BLUNKETT:
Well, there are two sorts of card. One is a plastic card that would replace the driving licence or passport and be used for a range of identifications. There's then the sophisticated smartcard which would allow people verification wherever they were of their entitlement to that service. That technology is available. It's more sophisticated and we need to debate it. Alongside that, of course, is the biometric techniques for avoiding forgery. Biometrics, I mean taking the iris and being able to photograph that, which is extraordinary difficult, even for the cleverest forgers.

VINE:
It's pretty difficult for the Government to store 60 million irises, isn't it?

BLUNKETT:
No, it's no more difficult than for storing our passport photographs.

VINE:
But you decided to discontinue the Conservative scheme, which was a benefit payment card which only involved 20 million claimants.

BLUNKETT:
That's because it had to be done separately, because it was only done for benefit recipients. This isn't. This is being piggy-backed on the back of the DVLA in Swansea and our UK passport agency all of which already possess both the information and in the present guise, a photo. Now, a photo of your iris is more accurate and would ensure that fraudulent misuse could be cut down. Regrettably, fraudulent misuse and stealing of our IDs is growing.

VINE:
The terrorists who struck on September 11th didn't fraudulently misuse anyone's identity, did they? They went under their own names.

BLUNKETT:
No, there are two issues here. Firstly, the US are looking rigorously now at different forms of identification, including those entering the country and if we don't do something here in Europe we're very likely to find that we'll need visas to get into the US. Secondly, I've never pretended, in fact, I went out of my way to say it wasn't an anti-terrorism measure. I was asked this time and time again after 11th September. I deliberately said this is not the moment to engage with something which is much more about long-term investment in our entitlement to services and avoidance of fraud or illegal working than it is about anti-terrorism.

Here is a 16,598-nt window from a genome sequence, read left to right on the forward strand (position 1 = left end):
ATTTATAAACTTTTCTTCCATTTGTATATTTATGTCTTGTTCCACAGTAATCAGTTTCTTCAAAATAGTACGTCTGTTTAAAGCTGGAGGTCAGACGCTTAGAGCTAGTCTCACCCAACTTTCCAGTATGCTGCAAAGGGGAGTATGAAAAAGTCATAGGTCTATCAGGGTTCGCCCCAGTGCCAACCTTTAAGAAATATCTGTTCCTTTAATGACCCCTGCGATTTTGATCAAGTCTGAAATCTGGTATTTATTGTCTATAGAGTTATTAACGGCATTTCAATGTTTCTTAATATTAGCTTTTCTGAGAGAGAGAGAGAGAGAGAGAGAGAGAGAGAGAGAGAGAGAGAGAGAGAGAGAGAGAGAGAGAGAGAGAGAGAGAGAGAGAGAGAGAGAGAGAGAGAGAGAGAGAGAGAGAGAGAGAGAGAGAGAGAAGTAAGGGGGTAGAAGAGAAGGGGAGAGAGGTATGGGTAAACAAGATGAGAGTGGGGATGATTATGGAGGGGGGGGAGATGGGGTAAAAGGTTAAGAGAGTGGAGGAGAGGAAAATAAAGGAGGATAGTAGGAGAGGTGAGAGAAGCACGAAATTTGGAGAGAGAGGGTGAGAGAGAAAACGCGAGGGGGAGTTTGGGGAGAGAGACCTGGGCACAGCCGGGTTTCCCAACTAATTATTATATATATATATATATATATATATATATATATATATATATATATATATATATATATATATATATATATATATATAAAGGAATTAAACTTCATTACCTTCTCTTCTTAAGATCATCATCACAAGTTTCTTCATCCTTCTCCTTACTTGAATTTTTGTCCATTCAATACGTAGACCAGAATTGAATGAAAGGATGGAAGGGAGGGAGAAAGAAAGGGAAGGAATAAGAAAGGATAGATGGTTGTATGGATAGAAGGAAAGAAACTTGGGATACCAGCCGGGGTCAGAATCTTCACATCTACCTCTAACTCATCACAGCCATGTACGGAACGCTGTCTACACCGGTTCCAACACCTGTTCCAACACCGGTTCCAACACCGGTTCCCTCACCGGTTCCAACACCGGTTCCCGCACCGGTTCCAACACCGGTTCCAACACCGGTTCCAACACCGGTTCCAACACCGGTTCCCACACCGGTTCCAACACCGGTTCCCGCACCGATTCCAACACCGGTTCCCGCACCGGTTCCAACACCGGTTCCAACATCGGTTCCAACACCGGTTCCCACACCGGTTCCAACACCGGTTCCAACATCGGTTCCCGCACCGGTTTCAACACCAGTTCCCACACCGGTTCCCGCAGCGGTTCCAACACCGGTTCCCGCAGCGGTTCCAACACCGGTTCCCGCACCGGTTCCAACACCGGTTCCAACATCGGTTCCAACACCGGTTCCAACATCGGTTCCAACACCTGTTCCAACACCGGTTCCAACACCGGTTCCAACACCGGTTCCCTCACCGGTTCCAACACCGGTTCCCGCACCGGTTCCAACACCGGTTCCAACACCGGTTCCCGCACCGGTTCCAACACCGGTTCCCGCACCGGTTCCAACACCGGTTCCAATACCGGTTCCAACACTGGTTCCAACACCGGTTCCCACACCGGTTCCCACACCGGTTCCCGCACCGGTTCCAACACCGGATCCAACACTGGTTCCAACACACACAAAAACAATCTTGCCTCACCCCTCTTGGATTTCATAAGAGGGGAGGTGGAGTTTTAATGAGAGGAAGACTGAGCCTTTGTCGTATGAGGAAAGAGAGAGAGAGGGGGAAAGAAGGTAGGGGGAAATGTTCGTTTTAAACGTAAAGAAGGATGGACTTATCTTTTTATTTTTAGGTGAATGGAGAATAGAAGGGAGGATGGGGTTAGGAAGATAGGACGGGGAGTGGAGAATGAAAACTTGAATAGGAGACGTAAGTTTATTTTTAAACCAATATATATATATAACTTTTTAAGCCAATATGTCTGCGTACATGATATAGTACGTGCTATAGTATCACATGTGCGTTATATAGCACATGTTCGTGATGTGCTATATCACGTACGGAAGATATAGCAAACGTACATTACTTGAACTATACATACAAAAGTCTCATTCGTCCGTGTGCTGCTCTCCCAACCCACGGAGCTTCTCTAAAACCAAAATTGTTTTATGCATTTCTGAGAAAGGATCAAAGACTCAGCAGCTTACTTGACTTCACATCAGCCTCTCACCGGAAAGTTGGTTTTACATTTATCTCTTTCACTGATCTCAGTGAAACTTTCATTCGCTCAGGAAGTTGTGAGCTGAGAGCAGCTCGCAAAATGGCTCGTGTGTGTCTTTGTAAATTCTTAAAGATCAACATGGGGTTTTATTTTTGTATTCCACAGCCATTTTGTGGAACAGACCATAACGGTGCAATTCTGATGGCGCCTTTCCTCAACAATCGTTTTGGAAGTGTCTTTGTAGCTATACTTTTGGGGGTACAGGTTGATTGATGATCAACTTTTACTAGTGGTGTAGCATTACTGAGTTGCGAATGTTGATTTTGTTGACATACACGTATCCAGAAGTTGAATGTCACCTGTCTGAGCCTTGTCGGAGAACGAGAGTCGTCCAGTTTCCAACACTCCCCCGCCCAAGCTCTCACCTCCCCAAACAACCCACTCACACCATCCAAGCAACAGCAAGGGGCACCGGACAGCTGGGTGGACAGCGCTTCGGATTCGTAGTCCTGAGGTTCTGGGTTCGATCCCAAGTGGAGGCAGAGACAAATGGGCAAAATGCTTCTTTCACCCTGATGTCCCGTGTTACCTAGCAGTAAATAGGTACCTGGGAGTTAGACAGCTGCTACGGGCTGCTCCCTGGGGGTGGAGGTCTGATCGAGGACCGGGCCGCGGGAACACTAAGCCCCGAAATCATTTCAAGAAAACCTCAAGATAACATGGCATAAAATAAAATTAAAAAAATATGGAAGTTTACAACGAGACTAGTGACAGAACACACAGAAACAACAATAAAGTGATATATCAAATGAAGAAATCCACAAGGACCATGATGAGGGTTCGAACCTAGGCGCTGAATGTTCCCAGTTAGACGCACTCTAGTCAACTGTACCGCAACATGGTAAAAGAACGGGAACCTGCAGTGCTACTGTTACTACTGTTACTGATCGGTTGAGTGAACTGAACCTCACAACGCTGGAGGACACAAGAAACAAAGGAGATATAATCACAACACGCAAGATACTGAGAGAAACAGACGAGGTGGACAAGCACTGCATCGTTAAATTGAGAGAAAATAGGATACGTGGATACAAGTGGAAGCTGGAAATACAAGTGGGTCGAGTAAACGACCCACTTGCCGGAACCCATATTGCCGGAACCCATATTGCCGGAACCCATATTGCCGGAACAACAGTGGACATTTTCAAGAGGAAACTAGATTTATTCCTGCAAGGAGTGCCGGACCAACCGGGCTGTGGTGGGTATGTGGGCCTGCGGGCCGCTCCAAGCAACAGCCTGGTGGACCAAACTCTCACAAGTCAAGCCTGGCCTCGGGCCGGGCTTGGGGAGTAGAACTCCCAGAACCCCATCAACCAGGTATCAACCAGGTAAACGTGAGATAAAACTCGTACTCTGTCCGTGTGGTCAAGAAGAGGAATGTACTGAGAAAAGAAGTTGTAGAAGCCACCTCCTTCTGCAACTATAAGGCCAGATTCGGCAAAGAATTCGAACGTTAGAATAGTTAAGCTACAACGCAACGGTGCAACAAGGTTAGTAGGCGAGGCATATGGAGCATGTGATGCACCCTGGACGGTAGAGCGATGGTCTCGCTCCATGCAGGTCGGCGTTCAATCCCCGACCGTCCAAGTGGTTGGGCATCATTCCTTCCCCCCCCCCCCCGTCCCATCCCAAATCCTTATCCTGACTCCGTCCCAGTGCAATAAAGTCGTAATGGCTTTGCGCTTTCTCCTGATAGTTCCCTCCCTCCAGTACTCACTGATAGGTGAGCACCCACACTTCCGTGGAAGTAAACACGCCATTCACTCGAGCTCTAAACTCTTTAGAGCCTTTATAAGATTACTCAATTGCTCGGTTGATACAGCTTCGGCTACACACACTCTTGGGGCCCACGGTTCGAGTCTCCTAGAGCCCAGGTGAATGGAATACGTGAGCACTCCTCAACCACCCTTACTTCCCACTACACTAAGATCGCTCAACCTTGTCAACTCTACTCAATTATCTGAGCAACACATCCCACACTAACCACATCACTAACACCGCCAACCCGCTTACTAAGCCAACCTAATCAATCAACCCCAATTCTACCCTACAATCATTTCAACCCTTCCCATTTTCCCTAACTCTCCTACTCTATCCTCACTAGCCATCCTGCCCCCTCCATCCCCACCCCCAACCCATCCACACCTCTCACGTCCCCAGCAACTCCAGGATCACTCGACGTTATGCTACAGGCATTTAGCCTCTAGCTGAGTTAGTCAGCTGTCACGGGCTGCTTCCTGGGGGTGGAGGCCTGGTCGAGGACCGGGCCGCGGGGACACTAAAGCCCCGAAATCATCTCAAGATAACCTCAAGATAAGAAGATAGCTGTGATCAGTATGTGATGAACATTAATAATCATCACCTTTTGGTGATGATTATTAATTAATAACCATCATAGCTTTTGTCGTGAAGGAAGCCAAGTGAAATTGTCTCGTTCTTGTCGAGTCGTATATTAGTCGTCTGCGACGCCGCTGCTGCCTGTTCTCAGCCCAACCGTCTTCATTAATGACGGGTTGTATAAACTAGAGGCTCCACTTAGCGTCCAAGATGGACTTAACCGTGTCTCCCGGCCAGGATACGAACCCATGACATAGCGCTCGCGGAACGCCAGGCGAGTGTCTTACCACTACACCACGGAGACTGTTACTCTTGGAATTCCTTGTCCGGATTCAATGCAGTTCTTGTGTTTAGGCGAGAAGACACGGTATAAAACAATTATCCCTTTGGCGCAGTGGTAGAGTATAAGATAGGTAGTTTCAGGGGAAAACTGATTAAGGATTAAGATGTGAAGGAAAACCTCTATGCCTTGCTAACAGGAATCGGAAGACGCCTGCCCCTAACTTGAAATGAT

VINE:
The Home Office has slalomed on it all over the place, hasn't it? The Home Office select committee in 2000 asked the Home Office about having a look into this and they just rejected it out of hand. I've got the Home Office response. It said it would carry the potential for fraud. You would need all these biometric features which you've mentioned. The entitlement card has to be produced for all services. It would risk being seen as a compulsory identity card. Have you addressed all that?

BLUNKETT:
Well, I've said it does risk the misinterpretation of all that. I've set all that out in the document. I think they've taken a bad drubbing after the failed consultation in 1995. The difference today is not only that we have the work of the licensing and passport authorities, but they're having to introduce themselves the techniques and technology to keep up with what's happening in Europe and the US. So let's debate now what will be required in five or ten years' time. Let's safeguard our interests. Let's have a rational debate, rather than one in a terrible hurry on the back of recognising we've missed the boat or made a mistake. I hope people take it in that spirit.

This transcript was produced from the teletext subtitles that are generated live for Newsnight. It has been checked against the programme as broadcast, however Newsnight can accept no responsibility for any factual inaccuracies. We will be happy to correct serious errors.

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Home Secretary David Blunkett
"I would like to have a robust consultation"